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Years ago I had tried the Infinity Modulus with a very highly recommended pre & power amp combo that several audiophile publications were drooling over. Was able to listen to music through the solid state combo at home on a Saturday & Sunday and had to bring back on Monday. While the sound was definitely cleaner, more stable and solid sounding than with the NAD receiver I had at the time, I noticed that, track after track, I kept turning the volume down. Two salesman from the store brought over a Conrad Johnson tube pre and power amp the next weekend. After connecting everything together there and turning the power on, there was a terrible, terrible hum/buzzing sound coming thru the speakers. After a full hour of trying everything to get rid of the buzzing sound and not being able to, we gave up and decided to just listen to music. Well, 10 seconds Iater I knew I was buying a tube pre and power amp. It was years later that I learned that Arnie Nudell designed speakers with tube amps. In the 30 years of listening to the Modulus, the only time the sound was ever bright was that one weekend when the well-respected solid state gear was connected. This is not meant to be a bashing of solid state, as I have heard some very nice solid state systems, but is about my personal experience with system synergy.


Funny thing is, I’ve owned high end Infinity speakers for nearly 40 years. The BHK 300s are the first tube gear I’ve ever owned. I don’t consider myself a “tube guy”, I bought the BHKs because I really like the amps, not BECAUSE they have tubes.

I don’t consider the EMIT tweeter too bright; the speed, accuracy, realism, and sound staging of the tweeter was one of the two main features that brought me to Infinity’s (the other being low, tight bass that wasn’t boomy or thumping…sorry if those aren’t the best choice of words). I think some people believe EMITs are too bright because their reference for high frequency reproduction is lacking these positive attributes. The audiophile who said my speakers weren’t as bright as other Infinity’s he’s heard owns Martin Logan electrostatics. The entire time I’ve owned Infinity speakers, the electrostatic guys have told me that ribbon drivers (like the Infinity EMITs) are too “aggressive.” I always thought that was a funny thing to say. Does that mean the drivers move faster than the signal? In the audiophile world, I’ve come to the conclusion that most terms we use to describe equipment we don’t prefer, are actually terms that counter the deficiencies of the gear we favor.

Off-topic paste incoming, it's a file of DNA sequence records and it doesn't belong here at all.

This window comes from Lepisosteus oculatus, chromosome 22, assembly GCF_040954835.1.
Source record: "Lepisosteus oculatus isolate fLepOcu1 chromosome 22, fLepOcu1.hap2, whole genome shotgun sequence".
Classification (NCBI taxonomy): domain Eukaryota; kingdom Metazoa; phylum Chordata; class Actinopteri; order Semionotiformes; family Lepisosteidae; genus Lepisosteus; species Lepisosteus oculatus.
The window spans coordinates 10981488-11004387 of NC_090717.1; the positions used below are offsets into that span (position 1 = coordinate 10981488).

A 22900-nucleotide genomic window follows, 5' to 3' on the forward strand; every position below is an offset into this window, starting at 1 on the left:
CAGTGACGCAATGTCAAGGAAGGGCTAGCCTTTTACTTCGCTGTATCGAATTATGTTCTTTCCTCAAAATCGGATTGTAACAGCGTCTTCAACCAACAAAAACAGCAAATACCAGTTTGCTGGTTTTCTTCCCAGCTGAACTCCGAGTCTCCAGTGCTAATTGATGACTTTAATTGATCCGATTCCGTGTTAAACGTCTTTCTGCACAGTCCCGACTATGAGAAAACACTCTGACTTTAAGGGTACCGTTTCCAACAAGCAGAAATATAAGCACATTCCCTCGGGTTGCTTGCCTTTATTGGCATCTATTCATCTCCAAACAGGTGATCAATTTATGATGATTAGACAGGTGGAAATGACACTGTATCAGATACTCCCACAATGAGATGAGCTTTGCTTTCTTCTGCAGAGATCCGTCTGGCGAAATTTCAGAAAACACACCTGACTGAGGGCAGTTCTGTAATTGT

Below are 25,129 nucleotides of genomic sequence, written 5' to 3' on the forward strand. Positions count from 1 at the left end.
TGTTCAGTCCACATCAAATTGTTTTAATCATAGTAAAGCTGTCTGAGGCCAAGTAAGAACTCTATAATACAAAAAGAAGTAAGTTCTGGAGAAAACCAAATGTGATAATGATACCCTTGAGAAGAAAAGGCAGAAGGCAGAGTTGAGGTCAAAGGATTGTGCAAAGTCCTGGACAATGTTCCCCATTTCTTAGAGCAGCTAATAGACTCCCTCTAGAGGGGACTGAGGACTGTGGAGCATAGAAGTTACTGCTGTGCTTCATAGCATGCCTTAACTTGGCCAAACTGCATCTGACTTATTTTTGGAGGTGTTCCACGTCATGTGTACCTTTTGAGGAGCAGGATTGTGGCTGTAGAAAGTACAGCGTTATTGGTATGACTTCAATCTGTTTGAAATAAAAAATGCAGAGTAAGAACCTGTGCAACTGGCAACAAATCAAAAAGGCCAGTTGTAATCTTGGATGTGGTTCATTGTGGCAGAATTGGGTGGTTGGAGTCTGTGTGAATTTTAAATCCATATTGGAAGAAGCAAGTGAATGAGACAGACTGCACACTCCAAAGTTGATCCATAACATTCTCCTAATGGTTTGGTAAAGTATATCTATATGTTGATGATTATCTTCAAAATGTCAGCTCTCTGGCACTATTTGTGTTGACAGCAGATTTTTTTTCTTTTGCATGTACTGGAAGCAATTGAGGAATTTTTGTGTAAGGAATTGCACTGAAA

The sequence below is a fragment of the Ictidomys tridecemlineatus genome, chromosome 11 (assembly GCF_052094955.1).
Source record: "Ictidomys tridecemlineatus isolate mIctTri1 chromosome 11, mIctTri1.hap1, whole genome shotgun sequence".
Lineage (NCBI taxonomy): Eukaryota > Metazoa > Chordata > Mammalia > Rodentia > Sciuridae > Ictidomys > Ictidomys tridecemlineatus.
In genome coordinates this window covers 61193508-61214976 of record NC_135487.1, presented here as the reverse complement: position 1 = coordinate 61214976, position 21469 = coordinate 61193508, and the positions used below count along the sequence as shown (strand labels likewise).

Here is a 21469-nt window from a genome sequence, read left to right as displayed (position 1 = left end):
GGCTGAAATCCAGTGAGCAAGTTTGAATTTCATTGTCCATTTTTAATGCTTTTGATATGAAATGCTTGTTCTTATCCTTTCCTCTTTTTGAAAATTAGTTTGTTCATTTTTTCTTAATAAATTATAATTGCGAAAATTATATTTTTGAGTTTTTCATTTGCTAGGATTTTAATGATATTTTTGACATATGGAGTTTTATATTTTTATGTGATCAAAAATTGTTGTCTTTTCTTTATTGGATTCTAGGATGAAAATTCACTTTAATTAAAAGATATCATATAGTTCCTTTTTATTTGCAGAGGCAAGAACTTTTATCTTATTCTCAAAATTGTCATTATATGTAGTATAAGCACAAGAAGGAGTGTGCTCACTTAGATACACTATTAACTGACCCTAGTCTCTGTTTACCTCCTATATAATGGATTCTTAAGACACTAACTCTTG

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The problem with these vintage Infinity speakers are not the drivers. The drivers are really more advanced for their time. It’s in the other parts, like internal wiring, cabinets, and a really big part, the crossover. They put these unnecessary contact fuses, dollar fifty junk capacitors and inductors, sound destroying level controls on the tweeters and midranges, and low quality flimsy hook up wiring in the speakers. The sound is really mediocre in a high end setting.
I changed a pair of 3b’s by taking all the garbage out and use Cardas hook up wire taken by opening up a pair of Cardas Golden 5C’s. I trashed the fuse and level controls and put in VCap, Mundorf, Duelund Cast Graphite resisters, and Jantzen inductors. I also did a lot of cabinet damping with Tekna noise cancelling devices and wool fiber insulation replacement. The resulting sound is nothing like the stock version. In fact I have been listening to a lot of modern high end speakers from shows and show room and haven’t found a pair I have a desire to replace this pair with. Maybe eventually I will, but for now I have not found the limitation of this pair. It just keep sounding better with every change I make.
The emit tweeters is really remarkable. With these latest upgrades, like Sunlight and even more so with the transformer upgrade, these emits, you can really hear the dynamic transient strike with the full body resonance, and the crystal clean air with the decay of the instrument. Incredible resolution.
The real standout is the bass. Changing the inductors and internal wiring really tighten up and increase the resolution and dynamics of these four 10" woofers.
These speakers really sounds more natural and organic than a lot of modern ones I hear elsewhere.
Anyway, I’m still enjoying the heck out of these Infinity’s.